The first thing most people say when they hear about someone (such as myself) wanting to write, is that it’s really really hard.  Really hard.  Don’t quit your say job.  Hardships are ahead — financially, socially, emotionally.  Success stories are one in a million (well, I guess it depends on your definition of ‘success’ — is it JK Rowling or a relatively comfortable living?).

But surely it can’t be that bad, or else there won’t be that many writers out there.  My advantage (or at least what I consider to be an advantage) is that I’m not fussy about the kind of work I do, as long as it involves writing (for the smart-arses out there, that excludes contracts and legal advices) and, as the great George W Bush once said, puts food on the family.

I’m quite flexible with the field or the area or the type of writing.  I can write formal, technical, colloquial, serious, comical, satirical or just plain old conversational.  Just looking around online in Sydney, there appear to be quite a few relatively well-paid jobs for someone in my position.  Legal publishing is a pretty decent route to go, or at least as a stepping stone.  Traditional publishing and media jobs are available — not quite as well paid but not as bad as I had expected.

But this time I’m heading to Asia and from what I’ve heard, writers get paid peanuts (sometimes literally).  There are plenty of jobs that require English writing, so the concern is not to find a job, it’s finding the right job.

There are options.  I can try educational publishing and write books which help local children learn English.  I can go into media and work at a newspaper or magazine that publishes in English.  I can try academic writing/editing, helping out local professors polish up their works in English.  I can try technical writing for a company.  I can even try something in government.  None of these pay well by Western standards but at least I have absolutely no problem seeing myself in one of these roles.  And all of them will provide me with much needed experience.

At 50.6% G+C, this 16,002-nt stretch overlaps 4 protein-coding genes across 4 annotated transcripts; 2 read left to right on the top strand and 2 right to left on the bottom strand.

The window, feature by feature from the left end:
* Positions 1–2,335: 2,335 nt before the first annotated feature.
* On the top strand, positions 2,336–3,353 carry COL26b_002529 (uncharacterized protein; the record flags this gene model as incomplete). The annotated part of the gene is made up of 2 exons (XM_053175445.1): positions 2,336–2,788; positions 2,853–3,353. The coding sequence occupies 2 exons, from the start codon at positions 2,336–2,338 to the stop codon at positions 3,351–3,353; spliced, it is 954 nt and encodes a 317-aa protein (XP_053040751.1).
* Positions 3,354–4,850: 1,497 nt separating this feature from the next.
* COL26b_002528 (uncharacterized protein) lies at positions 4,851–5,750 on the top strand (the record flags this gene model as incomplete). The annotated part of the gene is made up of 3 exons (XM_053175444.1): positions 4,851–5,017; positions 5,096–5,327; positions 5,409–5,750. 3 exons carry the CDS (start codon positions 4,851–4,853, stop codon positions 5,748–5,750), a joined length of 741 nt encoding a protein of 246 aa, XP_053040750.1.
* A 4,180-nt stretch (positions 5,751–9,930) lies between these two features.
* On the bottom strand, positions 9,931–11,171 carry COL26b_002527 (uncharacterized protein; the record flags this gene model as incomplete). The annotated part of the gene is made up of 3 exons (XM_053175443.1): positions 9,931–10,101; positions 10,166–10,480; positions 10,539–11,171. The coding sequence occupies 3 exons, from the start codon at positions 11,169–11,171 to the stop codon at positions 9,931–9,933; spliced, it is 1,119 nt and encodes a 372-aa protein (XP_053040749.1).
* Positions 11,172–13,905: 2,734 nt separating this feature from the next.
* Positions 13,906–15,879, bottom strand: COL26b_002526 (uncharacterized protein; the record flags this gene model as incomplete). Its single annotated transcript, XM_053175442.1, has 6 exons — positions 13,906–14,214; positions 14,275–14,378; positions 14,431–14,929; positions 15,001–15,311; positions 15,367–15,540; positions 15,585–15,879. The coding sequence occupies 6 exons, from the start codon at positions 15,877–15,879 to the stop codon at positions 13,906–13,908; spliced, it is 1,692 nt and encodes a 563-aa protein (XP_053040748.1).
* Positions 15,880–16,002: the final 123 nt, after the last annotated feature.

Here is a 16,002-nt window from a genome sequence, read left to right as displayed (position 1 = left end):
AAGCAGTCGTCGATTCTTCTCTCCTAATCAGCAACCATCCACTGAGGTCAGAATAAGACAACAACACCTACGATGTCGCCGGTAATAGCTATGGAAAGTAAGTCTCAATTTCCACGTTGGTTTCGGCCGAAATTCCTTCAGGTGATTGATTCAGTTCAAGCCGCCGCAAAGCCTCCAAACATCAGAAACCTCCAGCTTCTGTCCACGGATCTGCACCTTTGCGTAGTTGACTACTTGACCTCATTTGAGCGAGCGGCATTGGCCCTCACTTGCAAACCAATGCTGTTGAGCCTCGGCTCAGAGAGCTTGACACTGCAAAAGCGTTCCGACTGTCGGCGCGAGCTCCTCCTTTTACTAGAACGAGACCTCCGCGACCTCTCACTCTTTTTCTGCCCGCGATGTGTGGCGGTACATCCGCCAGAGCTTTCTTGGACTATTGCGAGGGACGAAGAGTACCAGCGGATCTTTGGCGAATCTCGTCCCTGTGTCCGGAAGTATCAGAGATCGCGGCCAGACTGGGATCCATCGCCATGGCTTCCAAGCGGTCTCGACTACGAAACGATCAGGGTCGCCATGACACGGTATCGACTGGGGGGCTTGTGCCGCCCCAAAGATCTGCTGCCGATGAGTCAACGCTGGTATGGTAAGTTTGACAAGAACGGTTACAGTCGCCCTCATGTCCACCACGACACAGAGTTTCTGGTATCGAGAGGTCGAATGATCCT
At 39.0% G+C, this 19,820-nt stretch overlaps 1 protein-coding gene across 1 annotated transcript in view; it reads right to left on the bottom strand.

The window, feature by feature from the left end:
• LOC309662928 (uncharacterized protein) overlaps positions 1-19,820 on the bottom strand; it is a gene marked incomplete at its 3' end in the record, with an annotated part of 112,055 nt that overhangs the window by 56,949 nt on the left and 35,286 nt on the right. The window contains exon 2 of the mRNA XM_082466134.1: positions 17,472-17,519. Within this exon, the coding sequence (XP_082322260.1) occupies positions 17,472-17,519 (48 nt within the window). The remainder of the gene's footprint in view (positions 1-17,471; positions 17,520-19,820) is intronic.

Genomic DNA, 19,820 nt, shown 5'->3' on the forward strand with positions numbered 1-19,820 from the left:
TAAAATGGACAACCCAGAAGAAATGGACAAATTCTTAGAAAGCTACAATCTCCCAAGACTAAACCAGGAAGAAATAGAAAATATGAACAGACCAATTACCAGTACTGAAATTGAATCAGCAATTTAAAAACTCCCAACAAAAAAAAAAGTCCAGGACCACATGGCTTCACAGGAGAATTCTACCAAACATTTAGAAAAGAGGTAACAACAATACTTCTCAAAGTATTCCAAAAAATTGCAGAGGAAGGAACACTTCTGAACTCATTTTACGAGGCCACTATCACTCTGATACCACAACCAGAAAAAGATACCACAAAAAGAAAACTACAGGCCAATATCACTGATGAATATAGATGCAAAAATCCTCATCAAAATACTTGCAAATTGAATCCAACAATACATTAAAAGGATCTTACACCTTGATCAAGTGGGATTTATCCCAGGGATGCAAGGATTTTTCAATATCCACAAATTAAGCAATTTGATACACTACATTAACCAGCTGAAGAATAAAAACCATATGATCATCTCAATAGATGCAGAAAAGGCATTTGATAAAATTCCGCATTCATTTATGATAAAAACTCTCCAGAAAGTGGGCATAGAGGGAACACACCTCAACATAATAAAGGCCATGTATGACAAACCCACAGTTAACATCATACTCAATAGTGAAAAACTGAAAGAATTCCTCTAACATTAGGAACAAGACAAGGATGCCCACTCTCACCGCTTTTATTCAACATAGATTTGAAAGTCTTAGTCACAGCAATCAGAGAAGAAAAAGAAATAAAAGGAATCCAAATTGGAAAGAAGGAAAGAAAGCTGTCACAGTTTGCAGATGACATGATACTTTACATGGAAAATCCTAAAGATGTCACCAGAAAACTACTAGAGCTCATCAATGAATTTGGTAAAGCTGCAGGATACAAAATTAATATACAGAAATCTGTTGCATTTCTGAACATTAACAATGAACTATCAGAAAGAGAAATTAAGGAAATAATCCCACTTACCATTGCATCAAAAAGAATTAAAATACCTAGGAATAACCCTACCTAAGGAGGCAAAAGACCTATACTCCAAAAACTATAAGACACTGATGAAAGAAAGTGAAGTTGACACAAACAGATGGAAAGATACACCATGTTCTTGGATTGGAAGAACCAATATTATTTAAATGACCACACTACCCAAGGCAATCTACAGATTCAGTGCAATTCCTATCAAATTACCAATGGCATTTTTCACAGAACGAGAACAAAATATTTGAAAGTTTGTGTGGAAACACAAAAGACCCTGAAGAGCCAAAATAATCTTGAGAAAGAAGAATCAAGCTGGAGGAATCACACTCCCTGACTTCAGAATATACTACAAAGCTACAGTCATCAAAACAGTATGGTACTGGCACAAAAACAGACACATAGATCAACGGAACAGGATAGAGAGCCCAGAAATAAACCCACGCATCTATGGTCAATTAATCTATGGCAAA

Perhaps supplementing a day job with freelance writing or editing might be feasible (I’m reading up on that), but it’s not easy for newbies without the experience or portfolio to back them up.  I was just looking around online randomly for freelancing opportunities and saw that quite a few people offer $1 for every 500 words!  Can you believe that?  A dollar!

That said, a lot of freelancers I’ve come across love what they do and wouldn’t change it for anything in the world.  I’d like to be able to say that one day.

I think I am prepared mentally for what lies ahead.  I’m confident in my abilities but I know hard work and luck are imperative — though I believe former swimmer Grant Hackett said it best when he said that the harder he worked, the luckier he got.

If any writers out there are reading, please share your story and how you got to where you are today.  Was it worth it?  And any tips, pointers or pearls of wisdom you might be able to bequeath?

The Award-Winning Book and the Ghost Writer

July 27, 2011 in Best Of, Blogging, Entertainment, Misc, On Writing, Social/Political Commentary

[Update: 12 November 2011 — Anh Do’s new book, ‘The Littlest Refugee’ is coming out and this ghostwriting controversy is still around.  According to Do, the book’s publisher Allen & Unwin hired a proofreader to compare the manuscript Do wrote against the one written by Visontay, and found that less than 10% of Visontay’s sentences were used.  This was used to support the notion that Do rewrote the book from scratch.  The question is, of the remaining 90%, how much contains revised or reworked sentences?  But in any case, does that really mean anything?  I’m sure any writer in Do’s position would feel they put in enough time and effort to have the right to consider the book their own.  Ghostwriter assistance or not.]